Bayer Leverkusen have punched well above their weight in recent times, though there remains a quality family feel around the club.
Most visiting fans base themselves in the nearby city of Cologne, with its gothic cathedral and numerous art galleries making it the perfect place to spend the weekend.
As fantastic as Lyon’s Groupama Stadium is, it couldn’t be less in keeping with the city.
While Lyon’s home ground looks like something out of Star Wars, the city centre is steeped in tradition with its Roman ruins and renaissance architecture.
Both are equally brilliant and definitely worth a visit.
Don’t you miss the days of every football ground looking like it’s just been stuck in the middle of a housing estate?
Separated by Stanley Park, Anfield and Goodison Park are truly two of the most iconic stadiums in English football, and there’s plenty to do if you venture further into the city centre.
From the Cavern Club for all you music fans to the restaurants and bars on the Royal Albert Docks, there’s something for everyone in this fantastic city.
It’s harsh to say watching Bayern Munich’s brilliance is getting boring, but in truth they’re just showing off now. So what else can you do in Munich?
The club museum has a host of exhibitions and is a huge hit with tourists, offering the chance to get up close and personal with the Champions League trophy.
And if that’s a bit boring we hear the Germans are pretty good at making beer.
Marseille have occupied Orange Vélodrome (formerly known as Stade Vélodrome) since it opened in 1937, while it was also the venue for one of the semi-finals at the 1938 World Cup.
Situated on the French coast, Marseille offers the perfect mix of things to do on a weekend away, from experiencing breathtaking coastal scenery to taking in the historic Palais Longchamp.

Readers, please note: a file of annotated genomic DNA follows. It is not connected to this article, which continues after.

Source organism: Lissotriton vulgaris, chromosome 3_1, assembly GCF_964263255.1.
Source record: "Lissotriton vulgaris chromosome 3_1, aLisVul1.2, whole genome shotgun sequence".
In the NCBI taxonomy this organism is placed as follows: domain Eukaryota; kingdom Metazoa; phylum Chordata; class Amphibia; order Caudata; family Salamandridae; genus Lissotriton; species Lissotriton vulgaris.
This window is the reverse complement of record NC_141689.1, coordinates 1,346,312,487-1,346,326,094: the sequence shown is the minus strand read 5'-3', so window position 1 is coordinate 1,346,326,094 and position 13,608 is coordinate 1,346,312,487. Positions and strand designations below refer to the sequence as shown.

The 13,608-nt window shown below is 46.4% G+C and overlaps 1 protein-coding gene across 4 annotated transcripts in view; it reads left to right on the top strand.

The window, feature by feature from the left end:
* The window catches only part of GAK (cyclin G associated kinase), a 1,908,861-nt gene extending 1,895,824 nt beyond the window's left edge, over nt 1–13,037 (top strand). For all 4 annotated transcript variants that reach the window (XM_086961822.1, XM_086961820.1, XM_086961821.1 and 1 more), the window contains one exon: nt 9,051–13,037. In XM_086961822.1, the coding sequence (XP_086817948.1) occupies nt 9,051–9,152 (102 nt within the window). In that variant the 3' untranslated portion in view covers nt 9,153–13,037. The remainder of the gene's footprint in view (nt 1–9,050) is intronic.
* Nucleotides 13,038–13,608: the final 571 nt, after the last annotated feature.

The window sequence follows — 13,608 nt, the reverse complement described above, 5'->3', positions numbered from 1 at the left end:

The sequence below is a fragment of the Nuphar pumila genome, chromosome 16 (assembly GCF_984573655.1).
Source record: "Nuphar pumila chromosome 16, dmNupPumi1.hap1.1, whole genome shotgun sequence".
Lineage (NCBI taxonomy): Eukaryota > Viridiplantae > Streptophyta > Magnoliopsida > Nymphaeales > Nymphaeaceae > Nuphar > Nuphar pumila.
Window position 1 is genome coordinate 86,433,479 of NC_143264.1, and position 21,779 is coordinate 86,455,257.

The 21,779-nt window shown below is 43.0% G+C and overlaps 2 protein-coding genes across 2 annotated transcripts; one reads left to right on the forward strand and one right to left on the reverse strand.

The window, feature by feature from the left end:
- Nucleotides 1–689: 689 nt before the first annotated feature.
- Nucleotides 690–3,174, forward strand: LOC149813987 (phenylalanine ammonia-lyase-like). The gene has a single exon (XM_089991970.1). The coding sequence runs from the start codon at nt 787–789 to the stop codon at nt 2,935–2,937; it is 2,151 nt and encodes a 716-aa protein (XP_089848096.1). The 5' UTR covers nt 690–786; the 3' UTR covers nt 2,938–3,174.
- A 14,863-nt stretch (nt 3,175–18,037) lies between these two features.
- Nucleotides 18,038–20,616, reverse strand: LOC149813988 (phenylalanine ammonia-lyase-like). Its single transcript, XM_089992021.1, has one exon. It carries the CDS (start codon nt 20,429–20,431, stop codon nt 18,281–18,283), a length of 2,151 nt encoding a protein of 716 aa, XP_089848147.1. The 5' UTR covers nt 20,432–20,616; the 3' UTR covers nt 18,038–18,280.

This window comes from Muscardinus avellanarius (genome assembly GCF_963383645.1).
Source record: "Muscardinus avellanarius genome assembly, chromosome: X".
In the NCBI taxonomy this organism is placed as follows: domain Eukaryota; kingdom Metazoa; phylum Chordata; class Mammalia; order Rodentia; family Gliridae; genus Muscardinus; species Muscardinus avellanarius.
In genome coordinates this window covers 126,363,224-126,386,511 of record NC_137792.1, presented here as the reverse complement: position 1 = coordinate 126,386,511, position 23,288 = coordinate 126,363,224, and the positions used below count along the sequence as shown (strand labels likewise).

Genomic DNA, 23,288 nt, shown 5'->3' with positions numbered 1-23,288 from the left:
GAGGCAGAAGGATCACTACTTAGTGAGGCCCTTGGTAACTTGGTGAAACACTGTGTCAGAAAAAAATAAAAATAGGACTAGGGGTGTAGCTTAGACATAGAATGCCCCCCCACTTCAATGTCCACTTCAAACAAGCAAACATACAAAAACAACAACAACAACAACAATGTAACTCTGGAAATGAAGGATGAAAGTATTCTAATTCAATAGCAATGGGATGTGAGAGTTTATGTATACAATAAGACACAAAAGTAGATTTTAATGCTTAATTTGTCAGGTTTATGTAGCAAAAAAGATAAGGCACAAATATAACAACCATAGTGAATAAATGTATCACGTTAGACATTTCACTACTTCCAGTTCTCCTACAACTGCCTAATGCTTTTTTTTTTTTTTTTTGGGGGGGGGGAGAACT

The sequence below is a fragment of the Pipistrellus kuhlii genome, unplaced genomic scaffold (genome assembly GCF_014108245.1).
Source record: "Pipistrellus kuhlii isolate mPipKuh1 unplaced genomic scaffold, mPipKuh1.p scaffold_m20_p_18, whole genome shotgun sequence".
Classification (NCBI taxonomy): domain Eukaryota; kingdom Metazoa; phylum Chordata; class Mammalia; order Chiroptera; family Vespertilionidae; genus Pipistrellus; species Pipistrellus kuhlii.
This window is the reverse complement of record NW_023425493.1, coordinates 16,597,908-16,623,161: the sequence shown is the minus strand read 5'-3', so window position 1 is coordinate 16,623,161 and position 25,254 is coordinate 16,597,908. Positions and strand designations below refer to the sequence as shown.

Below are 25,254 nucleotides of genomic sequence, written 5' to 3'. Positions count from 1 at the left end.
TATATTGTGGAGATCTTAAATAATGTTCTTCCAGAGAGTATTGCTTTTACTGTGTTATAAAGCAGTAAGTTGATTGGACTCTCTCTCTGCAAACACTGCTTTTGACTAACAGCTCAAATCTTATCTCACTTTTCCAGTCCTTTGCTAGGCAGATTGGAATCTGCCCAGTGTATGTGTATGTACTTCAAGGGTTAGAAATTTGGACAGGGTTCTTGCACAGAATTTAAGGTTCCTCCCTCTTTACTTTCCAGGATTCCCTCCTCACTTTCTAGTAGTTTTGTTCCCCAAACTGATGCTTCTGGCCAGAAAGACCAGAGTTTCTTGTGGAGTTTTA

As if the opportunity to see the Yellow Wall in action wasn’t enough, opposite Borussia Dortmund’s Signal Iduna Park stands the German Football Museum.
Full of quality memorabilia from triumphant German sides of the past – and if that’s too much to handle you can even watch replays of the 1966 World Cup Final and see that ball DEFINITELY cross the line.
Not only does Manchester offer the chance to visit the stadiums of two Premier League giants, the National Football Museum is also a must-visit.
The museum contains stacks of memorabilia from the English game, both domestically and internationally, including Diego Maradona’s ‘Hand of God’ shirt.
Wisła Kraków are hardly footballing giants, but they play in a quality city and that’s all we’re bothered about.
The Royal Castle and Wawel Cathedral offer the perfect vantage points to take in the city’s skyline, and when you’ve had enough culture for one day the city’s nightlife is worth the visit alone.
Switzerland might not be top of your list of places to go once the pandemic subsides, though the city of Basel is something of a tourist hotspot.
Home to regular European football participants FC Basel, the city has something for everyone including museums, galleries, amazing architecture and beer crafting (let’s be honest, that’s what you wanted to hear).
Home to not one but two of La Liga’s biggest clubs, Madrid is the perfect city for any football fan.
Outside of football the city’s Royal Palace is definitely worth a visit, while the Buen Retiro Park (more commonly known as El Retiro) is one of the most breathtaking parks you’re ever likely to see.